In an ideal world, all the cogs of school are driven by the flywheel of vision and purpose. For things to mesh smoothly you have to give good clear answers to these six questions:
- What are the desirable outcomes of education? After we’ve taken care of the business of exams and university / college entrance, what do we want all young people to take away from those 13 long years of school? Education has to be moral: it necessarily derives from value judgements.
- Why these ones? What is it exactly that we think all young people need to know, be able to do, and to possess as positive values, attributes and mindsets? You can’t do everything, so why not other ones? Educational choices and values have to be justified: a lot of lives and a lot of money are at stake.
- What can we assume children have already, in the way of knowledge, skill and character? What are we trying to build upon? If we don’t make reasonable assumptions about this, we will waste time by presuming too little or too much. Education is a developmental process.
- How are we going to go about it? Exactly what content, activities, environments and teaching styles are likely to result in (or at least optimise) all those outcomes? What reasons do we have to believe in their effectiveness? What possible tensions are there between different outcomes we may value (e.g. exam results and independent learning dispositions) and how in practice are we going to reconcile them? Education requires curriculum and pedagogy that are directly linked to the outcomes we desire for our students.
- What constraints, requirements and embedded assumptions and habits are likely to obstruct or distract from achieving these outcomes? What’s the game plan for bringing the requisite changes about, in the face of these obstacles and pressures? How are we going to get staff to change their habits and parents their expectations? What are likely to be the trickiest bits and how are we going to nibble away at them? Educational culture change requires committed and pragmatic leadership.
- How will we know if what we are doing is actually achieving those desirable outcomes? It is all very well saying we want kids to be resilient, but how will we operationalise resilience so we can tell if our Year 5s are indeed (for example) sticking with difficult problems for longer, and engaging more resourcefully, than they were in Year 4? Educational progress has to be monitored and assessed.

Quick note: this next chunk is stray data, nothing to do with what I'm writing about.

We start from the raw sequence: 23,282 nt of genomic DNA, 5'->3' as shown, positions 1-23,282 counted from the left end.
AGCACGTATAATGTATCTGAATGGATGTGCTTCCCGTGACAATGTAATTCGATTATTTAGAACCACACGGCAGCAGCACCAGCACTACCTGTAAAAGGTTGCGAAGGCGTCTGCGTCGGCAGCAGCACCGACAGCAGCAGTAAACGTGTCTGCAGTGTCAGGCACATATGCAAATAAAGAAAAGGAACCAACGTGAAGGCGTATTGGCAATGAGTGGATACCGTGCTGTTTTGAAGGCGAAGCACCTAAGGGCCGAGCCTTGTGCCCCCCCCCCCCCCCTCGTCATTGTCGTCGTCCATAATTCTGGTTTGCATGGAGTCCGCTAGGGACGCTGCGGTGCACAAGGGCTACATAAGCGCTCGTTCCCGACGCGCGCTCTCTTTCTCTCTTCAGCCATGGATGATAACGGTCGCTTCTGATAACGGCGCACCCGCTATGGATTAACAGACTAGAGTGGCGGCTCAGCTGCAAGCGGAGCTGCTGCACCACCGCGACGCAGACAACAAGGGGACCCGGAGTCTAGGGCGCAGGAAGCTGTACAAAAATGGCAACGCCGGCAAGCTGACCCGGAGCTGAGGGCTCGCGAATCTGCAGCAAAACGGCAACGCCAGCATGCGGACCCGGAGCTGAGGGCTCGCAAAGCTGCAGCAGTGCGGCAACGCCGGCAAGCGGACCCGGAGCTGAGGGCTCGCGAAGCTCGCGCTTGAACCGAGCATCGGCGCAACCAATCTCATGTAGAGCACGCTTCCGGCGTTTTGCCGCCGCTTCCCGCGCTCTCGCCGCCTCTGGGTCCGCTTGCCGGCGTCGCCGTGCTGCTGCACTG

If you don’t have good answers for these questions – ones you have thought about and believe in, not off-the-peg bits of jargon – or if you haven’t even got a plan and a timeline for how you are going to develop those good answers, then you are not serious about independent learning yet. If you look at that list of questions and don’t immediately ask yourself honestly how well our school is doing, and where we should do better, you aren’t off first base. You are still stuck at the level of fine words, good intentions, perhaps a few of those cheesy The theory, popularised by Carol Dweck, that students’ beliefs about their intelligence can affect motivation and achievement; those with a growth mindset believe that their intelligence can be developed posters that Tom Sherrington (2017) has written about; or still complaining about all the things you would love to do but ‘they won’t let you’, and by default obsessing about exam results and the next school inspection. If you haven’t thought it through, you don’t have skin in the game. Tough, but true. Creating a coherent education system, or even one coherent school, is hard. That’s why it is worth doing. It’s difficult, it’s possible and it’s intensely rewarding. Just ask Katherine Birbalsingh at Michaela Community School in London, Gwyn ap Harri and Andy Sprakes at XP School in Doncaster, Sarah Martin at Stonefields Primary School in Auckland or Arria Coburn at Springfield Renaissance School in Massachusetts.
For many people in education, one of the top questions is: How can we promote independent learning and create learners for life – at the same time as paying strong attention to literacy, numeracy, test scores and high school/college/university entrance? (I say many, but not all. Michaela has an admirably coherent set of values, but cultivating independent learners is just not one of them.) But for those who do value creating robust, adventurous thinkers and explorers, it can seem daunting or even unthinkable to begin with, especially if there is a bit of mental malware around that says it is impossible. Some people seem to have got it stuck in their heads that there is a necessary conflict between the two agendas: are we going to go for a knowledge-rich curriculum, A method of instruction in which concepts or skills are taught using explicit teaching techniques, such as demonstrations or lectures, and are practised until fully understood by each student, grades and rigour (and neglect the character thing), OR will we focus on wellbeing and learning power (to the likely detriment of grades and knowledge)? Or they might have picked up a cognitive earworm that whispers ‘There’s no such thing as “generic skills” anyway, and “learning to learn” is bunkum, so don’t waste your time’. Authors such as Christodoulou (2014) and Bennett (2013) have been particularly influential carriers of these stifling beliefs.